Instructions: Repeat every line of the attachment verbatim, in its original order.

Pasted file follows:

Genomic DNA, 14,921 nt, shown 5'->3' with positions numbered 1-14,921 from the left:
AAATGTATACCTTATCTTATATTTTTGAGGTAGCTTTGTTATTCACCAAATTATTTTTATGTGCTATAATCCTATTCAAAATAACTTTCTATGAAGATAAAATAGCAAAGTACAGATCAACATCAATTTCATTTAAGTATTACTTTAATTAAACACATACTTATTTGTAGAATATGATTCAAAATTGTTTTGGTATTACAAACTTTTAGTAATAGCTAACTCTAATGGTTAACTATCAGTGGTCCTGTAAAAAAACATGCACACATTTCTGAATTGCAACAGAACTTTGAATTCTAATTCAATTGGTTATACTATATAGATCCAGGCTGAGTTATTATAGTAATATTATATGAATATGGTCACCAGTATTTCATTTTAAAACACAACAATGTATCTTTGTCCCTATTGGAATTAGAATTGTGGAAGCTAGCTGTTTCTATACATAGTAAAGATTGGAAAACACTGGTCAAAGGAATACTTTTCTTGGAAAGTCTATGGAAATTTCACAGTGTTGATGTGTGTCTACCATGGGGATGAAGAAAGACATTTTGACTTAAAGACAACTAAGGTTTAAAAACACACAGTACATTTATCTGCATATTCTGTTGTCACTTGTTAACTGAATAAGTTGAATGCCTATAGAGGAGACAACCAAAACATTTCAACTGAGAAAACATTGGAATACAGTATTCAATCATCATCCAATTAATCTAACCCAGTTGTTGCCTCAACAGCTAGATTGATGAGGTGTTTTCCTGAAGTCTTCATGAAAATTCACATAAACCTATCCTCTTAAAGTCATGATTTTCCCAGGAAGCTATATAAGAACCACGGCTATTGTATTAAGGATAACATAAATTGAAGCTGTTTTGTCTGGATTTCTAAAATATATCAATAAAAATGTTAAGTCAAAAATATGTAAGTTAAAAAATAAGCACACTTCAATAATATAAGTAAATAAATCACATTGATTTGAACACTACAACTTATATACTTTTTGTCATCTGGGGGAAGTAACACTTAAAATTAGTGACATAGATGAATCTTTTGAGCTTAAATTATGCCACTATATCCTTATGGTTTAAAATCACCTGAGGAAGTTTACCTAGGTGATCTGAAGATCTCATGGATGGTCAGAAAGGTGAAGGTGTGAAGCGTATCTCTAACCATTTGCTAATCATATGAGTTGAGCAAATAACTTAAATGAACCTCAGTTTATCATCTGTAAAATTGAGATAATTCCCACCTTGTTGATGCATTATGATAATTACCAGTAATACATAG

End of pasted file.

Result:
Genomic DNA, 14,921 nt, shown 5'->3' with positions numbered 1-14,921 from the left:
AAATGTATACCTTATCTTATATTTTTGAGGTAGCTTTGTTATTCACCAAATTATTTTTATGTGCTATAATCCTATTCAAAATAACTTTCTATGAAGATAAAATAGCAAAGTACAGATCAACATCAATTTCATTTAAGTATTACTTTAATTAAACACATACTTATTTGTAGAATATGATTCAAAATTGTTTTGGTATTACAAACTTTTAGTAATAGCTAACTCTAATGGTTAACTATCAGTGGTCCTGTAAAAAAACATGCACACATTTCTGAATTGCAACAGAACTTTGAATTCTAATTCAATTGGTTATACTATATAGATCCAGGCTGAGTTATTATAGTAATATTATATGAATATGGTCACCAGTATTTCATTTTAAAACACAACAATGTATCTTTGTCCCTATTGGAATTAGAATTGTGGAAGCTAGCTGTTTCTATACATAGTAAAGATTGGAAAACACTGGTCAAAGGAATACTTTTCTTGGAAAGTCTATGGAAATTTCACAGTGTTGATGTGTGTCTACCATGGGGATGAAGAAAGACATTTTGACTTAAAGACAACTAAGGTTTAAAAACACACAGTACATTTATCTGCATATTCTGTTGTCACTTGTTAACTGAATAAGTTGAATGCCTATAGAGGAGACAACCAAAACATTTCAACTGAGAAAACATTGGAATACAGTATTCAATCATCATCCAATTAATCTAACCCAGTTGTTGCCTCAACAGCTAGATTGATGAGGTGTTTTCCTGAAGTCTTCATGAAAATTCACATAAACCTATCCTCTTAAAGTCATGATTTTCCCAGGAAGCTATATAAGAACCACGGCTATTGTATTAAGGATAACATAAATTGAAGCTGTTTTGTCTGGATTTCTAAAATATATCAATAAAAATGTTAAGTCAAAAATATGTAAGTTAAAAAATAAGCACACTTCAATAATATAAGTAAATAAATCACATTGATTTGAACACTACAACTTATATACTTTTTGTCATCTGGGGGAAGTAACACTTAAAATTAGTGACATAGATGAATCTTTTGAGCTTAAATTATGCCACTATATCCTTATGGTTTAAAATCACCTGAGGAAGTTTACCTAGGTGATCTGAAGATCTCATGGATGGTCAGAAAGGTGAAGGTGTGAAGCGTATCTCTAACCATTTGCTAATCATATGAGTTGAGCAAATAACTTAAATGAACCTCAGTTTATCATCTGTAAAATTGAGATAATTCCCACCTTGTTGATGCATTATGATAATTACCAGTAATACATAG